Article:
ArtsBeatLA

Retro and charming — The Artist

Smarmy, charming Jean Dujardin perfectly embodies the persona of a charismatic silent movie star, playing George Valentin in writer-director Michel Hazanavicius’ audacious silent black and white movie The Artist. It’s a delightful throwback to the age of silent pictures, set in Hollywood circa 1927. Convinced of his enduring fame and popularity, our cocky hero Valentin scoffs at the arrival of a new-fangled invention that will catapult movies from silent to ‘talkies’. Unfortunately for him, his tough, cigar-chewing studio chief Zimmer, played by John Goodman, is well aware of the changing fancies of the fickle public. Zimmer and serves up a whole new smorgasbord of fresh-faced stars to go with his new sound-enhanced movies and that menu does not include Valentin.

Hazanavicius casts his adorable wife Bérénice Bejo as Peppy Miller, a perky young dancer whose star is rapidly on the rise. As her fortunes improve, Valentin’s plummet and he swiftly fades into oblivion. But she holds a torch for the dashing fellow – will they ever find true love?

Hazanavicius’ sweet movie is slight on storyline, never bothering to explain why Valentin’s wife is so bitter, why their marriage sours… It also never bothers to put any real impediments in the way of Valentin and Peppy’s longing romance.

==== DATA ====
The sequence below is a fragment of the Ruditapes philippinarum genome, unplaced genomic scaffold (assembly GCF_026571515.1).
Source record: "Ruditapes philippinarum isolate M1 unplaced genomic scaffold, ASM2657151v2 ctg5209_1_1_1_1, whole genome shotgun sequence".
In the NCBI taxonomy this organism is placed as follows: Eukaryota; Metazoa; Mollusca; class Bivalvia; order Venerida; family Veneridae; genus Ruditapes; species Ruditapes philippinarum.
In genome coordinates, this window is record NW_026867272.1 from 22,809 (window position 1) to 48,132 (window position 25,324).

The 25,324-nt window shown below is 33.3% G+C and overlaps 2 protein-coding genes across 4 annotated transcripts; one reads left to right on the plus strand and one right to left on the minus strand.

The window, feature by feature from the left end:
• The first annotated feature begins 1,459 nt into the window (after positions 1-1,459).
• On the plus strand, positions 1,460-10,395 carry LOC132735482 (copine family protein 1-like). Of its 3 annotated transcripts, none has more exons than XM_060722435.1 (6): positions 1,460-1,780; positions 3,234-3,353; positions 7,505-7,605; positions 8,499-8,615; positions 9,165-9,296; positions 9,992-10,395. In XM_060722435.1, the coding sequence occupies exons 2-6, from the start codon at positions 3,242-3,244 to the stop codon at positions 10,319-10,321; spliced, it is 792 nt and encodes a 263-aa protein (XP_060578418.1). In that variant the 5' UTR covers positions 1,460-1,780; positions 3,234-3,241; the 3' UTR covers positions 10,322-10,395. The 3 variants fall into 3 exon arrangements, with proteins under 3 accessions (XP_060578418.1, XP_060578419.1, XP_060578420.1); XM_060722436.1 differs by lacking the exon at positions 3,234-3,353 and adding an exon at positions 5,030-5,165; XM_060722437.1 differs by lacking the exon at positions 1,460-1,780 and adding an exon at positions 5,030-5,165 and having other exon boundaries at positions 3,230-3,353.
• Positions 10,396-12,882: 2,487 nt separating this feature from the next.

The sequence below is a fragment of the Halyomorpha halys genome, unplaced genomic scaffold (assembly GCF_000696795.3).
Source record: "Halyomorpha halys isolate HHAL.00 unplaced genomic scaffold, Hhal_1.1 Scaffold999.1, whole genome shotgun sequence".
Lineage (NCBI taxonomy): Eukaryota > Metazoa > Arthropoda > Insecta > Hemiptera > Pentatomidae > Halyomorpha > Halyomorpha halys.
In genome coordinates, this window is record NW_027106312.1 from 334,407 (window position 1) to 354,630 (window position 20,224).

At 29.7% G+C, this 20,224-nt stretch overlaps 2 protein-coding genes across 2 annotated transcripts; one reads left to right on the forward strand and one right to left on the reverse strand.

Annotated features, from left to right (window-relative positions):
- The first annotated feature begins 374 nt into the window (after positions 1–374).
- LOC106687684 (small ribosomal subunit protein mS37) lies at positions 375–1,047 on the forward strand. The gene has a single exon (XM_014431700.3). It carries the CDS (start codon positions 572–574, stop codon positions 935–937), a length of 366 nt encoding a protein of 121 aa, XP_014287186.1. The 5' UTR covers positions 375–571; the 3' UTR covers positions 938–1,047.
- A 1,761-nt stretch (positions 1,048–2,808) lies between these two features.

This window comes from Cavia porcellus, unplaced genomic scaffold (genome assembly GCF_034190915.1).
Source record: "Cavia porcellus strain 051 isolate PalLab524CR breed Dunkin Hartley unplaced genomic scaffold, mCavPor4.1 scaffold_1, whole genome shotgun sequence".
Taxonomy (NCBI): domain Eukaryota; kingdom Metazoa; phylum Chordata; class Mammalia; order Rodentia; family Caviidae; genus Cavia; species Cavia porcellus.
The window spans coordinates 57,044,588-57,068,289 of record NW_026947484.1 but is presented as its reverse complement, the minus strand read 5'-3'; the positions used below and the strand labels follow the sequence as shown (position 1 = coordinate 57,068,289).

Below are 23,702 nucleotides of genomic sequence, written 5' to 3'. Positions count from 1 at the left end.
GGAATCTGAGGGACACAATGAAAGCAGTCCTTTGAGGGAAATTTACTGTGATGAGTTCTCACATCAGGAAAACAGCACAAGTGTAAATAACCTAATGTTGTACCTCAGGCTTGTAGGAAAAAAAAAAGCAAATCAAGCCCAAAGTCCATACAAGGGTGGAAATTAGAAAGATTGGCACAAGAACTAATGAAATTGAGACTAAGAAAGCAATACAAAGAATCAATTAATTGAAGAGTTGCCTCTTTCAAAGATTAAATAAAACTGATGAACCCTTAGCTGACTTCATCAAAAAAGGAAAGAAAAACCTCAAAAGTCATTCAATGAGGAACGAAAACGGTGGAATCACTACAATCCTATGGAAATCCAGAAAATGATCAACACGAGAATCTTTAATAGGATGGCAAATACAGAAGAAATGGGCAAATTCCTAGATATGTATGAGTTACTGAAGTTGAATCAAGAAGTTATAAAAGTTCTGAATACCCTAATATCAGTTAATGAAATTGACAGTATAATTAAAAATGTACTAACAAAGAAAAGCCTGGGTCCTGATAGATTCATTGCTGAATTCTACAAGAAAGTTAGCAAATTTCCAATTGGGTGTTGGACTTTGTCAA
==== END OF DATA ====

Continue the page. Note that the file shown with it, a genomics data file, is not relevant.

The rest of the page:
Its strengths lie in its faithful replication of the best elements of those funny old silent movies, cramming his tale chock full of melodrama, wistful in-camera trompe l’oeil visual effects, slapstick, blisteringly fast dance and tap routines and a lovable Jack Russell terrier who performs tricks on command.

Best of all, Hazanavicius eschews the use of grating and clanging piano accompaniment, instead scoring his modern silent movie with jazz songs and even some recognizable fragments of scores from famous movies, such as Bernard Hermann’s masterful theme from Hitchcock’s Vertigo.

 

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The Artist opens in limited release in L.A. cinemas later this month. Check your local listings.

 

 

 

 

Pauline Adamek

Pauline Adamek is a Los Angeles-based arts enthusiast with twenty-five years' experience covering International Film Festivals and reviewing new Theatre, Film and Restaurants.

1 comment

  • Nice to see this review of this lovely film, which we just saw at the Cinema Arts Festival in Houston. But regarding the music, not all piano accompaniment for silent films has to be “banging and clanging.”

    As a practitioner of this craft, I am keenly sensitive to the moods and emotions of the films, and I and my colleagues at Le Giornate del Cinema Muto in Pordenone, the world’s largest silent film festival, have never been accused of banging. Moreover, we run a master class for aspiring pianists who are interested in working seriously on the practice of accompanying silent films. Orchestral accompaniment is only one of many possibilities, and not always my first choice, though I have orchestrated a number of classic and new silent films.

    As for the use of other music in THE ARTIST, I found the VERTIGO quote extremely annoying and brought me out of the film and into an internal conversation, wondering why the composer had chosen to use such a recognizable clip with its own references.

    Chacun à son goût…

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